OIGA Preview: ‘The Biggest Little Show’ returns

July 25, 2023
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Gaming America looks ahead to the 2023 edition of The Oklahoma Indian Gaming Association Conference and Trade Show.

The OIGA Conference and Trade Show will take place on August 14-16 at Tulsa’s Cox Business Centre. The trade show will consist of nearly 3,000 vendors and will kick off with the popular annual golf tournament before the conference and trade show begin the following day.

This conference and trade show will begin with a keynote speech on the “Power of Can.” This will be followed by various speeches and roundtables, with talks on responsible gambling, industry emerging leaders and the history of gaming in Oklahoma.

In anticipation of the show, Gaming America spoke to OIGA Chairman Matthew Morgan, with the Tribal executive giving us a preview on this year’s agenda. 

What can we expect from this year’s show?

The Oklahoma Indian Gaming Association's Conference and Trade Show is something I think a lot of people look forward to. While we’re a regional association, you would never know it when you come to our trade show.

We have both domestic and international partners that come into the show to display products. We have a great educational aspect, covering not only traditional class two and class three gaming, but we’re also looking towards the future.

You’ll see iGaming, sports betting and other topics that Tribal Governments deal with, financial issues, hotel resorts, amenities etc. It will include all kinds of things, like: What are you doing at your golf course? What are you doing with your entertainment venues?

It’s a wide gamut. We like to traditionally say that we are the 'biggest little show' in Indian country because we’re right there behind G2E and the Indian Gaming Association, in terms of both attendance and trade show space.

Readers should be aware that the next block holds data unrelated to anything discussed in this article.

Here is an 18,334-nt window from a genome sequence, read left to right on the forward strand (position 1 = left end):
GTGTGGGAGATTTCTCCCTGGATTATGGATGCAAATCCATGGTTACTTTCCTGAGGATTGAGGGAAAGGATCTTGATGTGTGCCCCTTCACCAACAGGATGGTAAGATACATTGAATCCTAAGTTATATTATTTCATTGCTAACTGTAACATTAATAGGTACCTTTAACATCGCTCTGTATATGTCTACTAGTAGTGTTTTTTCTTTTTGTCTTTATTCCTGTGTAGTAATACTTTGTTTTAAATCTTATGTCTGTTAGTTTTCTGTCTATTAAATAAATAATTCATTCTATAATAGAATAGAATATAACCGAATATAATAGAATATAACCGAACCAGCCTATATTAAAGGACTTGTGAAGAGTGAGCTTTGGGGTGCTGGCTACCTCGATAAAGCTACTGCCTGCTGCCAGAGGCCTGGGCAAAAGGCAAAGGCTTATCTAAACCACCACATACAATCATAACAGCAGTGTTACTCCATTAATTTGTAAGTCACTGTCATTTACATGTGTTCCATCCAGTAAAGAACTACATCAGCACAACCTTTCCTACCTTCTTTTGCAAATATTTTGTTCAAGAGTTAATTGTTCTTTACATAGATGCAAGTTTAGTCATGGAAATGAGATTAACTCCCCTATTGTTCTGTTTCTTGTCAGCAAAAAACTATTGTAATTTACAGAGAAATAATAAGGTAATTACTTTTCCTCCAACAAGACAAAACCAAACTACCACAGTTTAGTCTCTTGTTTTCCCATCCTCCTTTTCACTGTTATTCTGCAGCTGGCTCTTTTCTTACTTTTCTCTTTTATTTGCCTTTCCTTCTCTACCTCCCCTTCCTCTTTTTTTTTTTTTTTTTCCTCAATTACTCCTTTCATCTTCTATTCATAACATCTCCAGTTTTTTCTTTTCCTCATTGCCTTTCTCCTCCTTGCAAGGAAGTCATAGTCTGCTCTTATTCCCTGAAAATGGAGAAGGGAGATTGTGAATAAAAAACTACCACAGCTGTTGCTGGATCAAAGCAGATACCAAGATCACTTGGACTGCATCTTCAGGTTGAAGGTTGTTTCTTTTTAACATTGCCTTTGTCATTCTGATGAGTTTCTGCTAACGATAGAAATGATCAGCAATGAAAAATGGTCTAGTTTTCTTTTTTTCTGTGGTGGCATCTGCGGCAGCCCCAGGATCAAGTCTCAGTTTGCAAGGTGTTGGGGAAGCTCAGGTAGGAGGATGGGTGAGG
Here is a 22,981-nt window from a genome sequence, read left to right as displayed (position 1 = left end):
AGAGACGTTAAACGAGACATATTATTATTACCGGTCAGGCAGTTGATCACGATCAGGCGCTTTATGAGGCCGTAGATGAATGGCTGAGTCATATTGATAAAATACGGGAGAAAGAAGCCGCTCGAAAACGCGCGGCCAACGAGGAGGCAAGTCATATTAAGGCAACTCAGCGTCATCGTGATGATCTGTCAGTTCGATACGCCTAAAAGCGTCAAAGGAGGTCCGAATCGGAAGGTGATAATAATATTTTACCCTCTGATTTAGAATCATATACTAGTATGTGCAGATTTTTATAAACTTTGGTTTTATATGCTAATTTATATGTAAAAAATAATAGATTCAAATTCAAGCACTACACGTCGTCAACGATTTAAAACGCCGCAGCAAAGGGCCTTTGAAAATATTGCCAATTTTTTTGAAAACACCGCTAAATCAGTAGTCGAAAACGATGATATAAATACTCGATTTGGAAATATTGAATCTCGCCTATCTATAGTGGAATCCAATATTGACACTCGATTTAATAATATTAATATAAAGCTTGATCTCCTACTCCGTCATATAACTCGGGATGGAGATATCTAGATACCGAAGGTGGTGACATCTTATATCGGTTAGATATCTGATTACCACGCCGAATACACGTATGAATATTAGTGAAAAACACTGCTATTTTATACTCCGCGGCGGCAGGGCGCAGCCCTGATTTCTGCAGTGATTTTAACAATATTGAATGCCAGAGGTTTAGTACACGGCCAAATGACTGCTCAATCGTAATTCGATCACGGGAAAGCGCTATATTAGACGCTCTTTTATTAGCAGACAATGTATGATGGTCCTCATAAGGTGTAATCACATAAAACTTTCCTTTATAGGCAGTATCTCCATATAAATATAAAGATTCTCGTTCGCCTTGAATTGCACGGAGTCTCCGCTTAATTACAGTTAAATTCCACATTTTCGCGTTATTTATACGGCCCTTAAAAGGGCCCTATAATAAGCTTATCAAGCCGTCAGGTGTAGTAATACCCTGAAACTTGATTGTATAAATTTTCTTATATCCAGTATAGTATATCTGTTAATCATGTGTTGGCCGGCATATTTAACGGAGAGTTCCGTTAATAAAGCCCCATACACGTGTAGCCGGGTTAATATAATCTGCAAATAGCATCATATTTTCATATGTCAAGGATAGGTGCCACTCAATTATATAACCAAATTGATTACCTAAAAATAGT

Everybody tends to have a great time. It’s a place to come where you feel like family, but it’s also a great learning experience for everyone to have.

How does this year’s show differ from previous years? 

One of the things that you’re seeing more of this year is an international aspect of folks coming in, especially from Europe, on things that are going on and looking at Oklahoma, where we’re traditionally an electronic games jurisdiction.

But we’re one of the few jurisdictions in the US that haven’t turned our attention fully to what the sports betting or iGaming landscape looks like. We’re right in those formative stages. This year, we’re two years past Covid-19 and so we’re getting a lot of people back.

Not only to our show, but a lot of the suppliers are now in a better position to offer their products to our partners and  to our members, and I think everybody’s looking forward to that as well. 

Traditionally, this show took place in July, but it has taken place in August for the last few years. Is that a permanent move?

No, it’s not permanent. That change in date was due to Covid and the time to be able to get into these places. Because we’re just so big, there are only two locations that can accommodate us in Oklahoma.

One’s in Tulsa and one’s in Oklahoma City. So, we had to adapt to what they had open in a post-Covid August timeframe. Next year, we will be getting back to our regular July timeframe, and I think a lot of people are looking forward to that as well. 

What are the session topics and agenda for the show?

We’ll have topics in there for folks that want to come in and learn about the history of gaming in Oklahoma. What’s popular now? What’s coming? Some of the ancillary amenities that have to do with entertainment, as well as some of the things that just affect Tribal Governments.